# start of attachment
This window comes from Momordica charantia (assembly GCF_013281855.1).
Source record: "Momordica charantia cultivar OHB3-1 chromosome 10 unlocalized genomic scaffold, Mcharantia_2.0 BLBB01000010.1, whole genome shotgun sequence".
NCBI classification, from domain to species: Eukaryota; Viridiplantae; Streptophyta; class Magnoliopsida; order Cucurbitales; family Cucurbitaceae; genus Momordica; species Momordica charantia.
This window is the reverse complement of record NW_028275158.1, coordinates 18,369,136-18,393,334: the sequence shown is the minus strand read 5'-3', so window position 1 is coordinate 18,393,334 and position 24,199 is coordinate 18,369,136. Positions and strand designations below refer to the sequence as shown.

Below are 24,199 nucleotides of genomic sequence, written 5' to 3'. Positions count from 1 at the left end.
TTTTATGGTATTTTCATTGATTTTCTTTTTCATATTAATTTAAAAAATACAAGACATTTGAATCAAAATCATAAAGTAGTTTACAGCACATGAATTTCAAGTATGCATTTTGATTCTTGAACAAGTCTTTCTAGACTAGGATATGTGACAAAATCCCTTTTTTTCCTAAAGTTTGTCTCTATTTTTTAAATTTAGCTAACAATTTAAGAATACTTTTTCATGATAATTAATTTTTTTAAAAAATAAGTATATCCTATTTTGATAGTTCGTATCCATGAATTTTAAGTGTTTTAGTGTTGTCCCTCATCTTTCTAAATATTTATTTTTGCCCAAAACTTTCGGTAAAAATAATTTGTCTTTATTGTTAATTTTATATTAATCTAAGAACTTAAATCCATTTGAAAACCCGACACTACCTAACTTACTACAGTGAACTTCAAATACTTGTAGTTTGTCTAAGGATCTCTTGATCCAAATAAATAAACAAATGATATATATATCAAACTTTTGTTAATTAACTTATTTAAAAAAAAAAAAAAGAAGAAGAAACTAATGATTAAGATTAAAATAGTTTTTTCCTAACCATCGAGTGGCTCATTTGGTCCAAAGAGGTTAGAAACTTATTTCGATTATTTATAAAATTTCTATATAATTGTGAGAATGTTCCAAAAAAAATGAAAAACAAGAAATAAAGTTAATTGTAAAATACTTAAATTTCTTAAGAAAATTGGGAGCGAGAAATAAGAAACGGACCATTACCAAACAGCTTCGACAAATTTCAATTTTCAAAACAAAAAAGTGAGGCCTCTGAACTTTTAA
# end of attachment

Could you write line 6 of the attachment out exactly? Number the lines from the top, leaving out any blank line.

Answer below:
TTTTATGGTATTTTCATTGATTTTCTTTTTCATATTAATTTAAAAAATACAAGACATTTGAATCAAAATCATAAAGTAGTTTACAGCACATGAATTTCAAGTATGCATTTTGATTCTTGAACAAGTCTTTCTAGACTAGGATATGTGACAAAATCCCTTTTTTTCCTAAAGTTTGTCTCTATTTTTTAAATTTAGCTAACAATTTAAGAATACTTTTTCATGATAATTAATTTTTTTAAAAAATAAGTATATCCTATTTTGATAGTTCGTATCCATGAATTTTAAGTGTTTTAGTGTTGTCCCTCATCTTTCTAAATATTTATTTTTGCCCAAAACTTTCGGTAAAAATAATTTGTCTTTATTGTTAATTTTATATTAATCTAAGAACTTAAATCCATTTGAAAACCCGACACTACCTAACTTACTACAGTGAACTTCAAATACTTGTAGTTTGTCTAAGGATCTCTTGATCCAAATAAATAAACAAATGATATATATATCAAACTTTTGTTAATTAACTTATTTAAAAAAAAAAAAAAGAAGAAGAAACTAATGATTAAGATTAAAATAGTTTTTTCCTAACCATCGAGTGGCTCATTTGGTCCAAAGAGGTTAGAAACTTATTTCGATTATTTATAAAATTTCTATATAATTGTGAGAATGTTCCAAAAAAAATGAAAAACAAGAAATAAAGTTAATTGTAAAATACTTAAATTTCTTAAGAAAATTGGGAGCGAGAAATAAGAAACGGACCATTACCAAACAGCTTCGACAAATTTCAATTTTCAAAACAAAAAAGTGAGGCCTCTGAACTTTTAA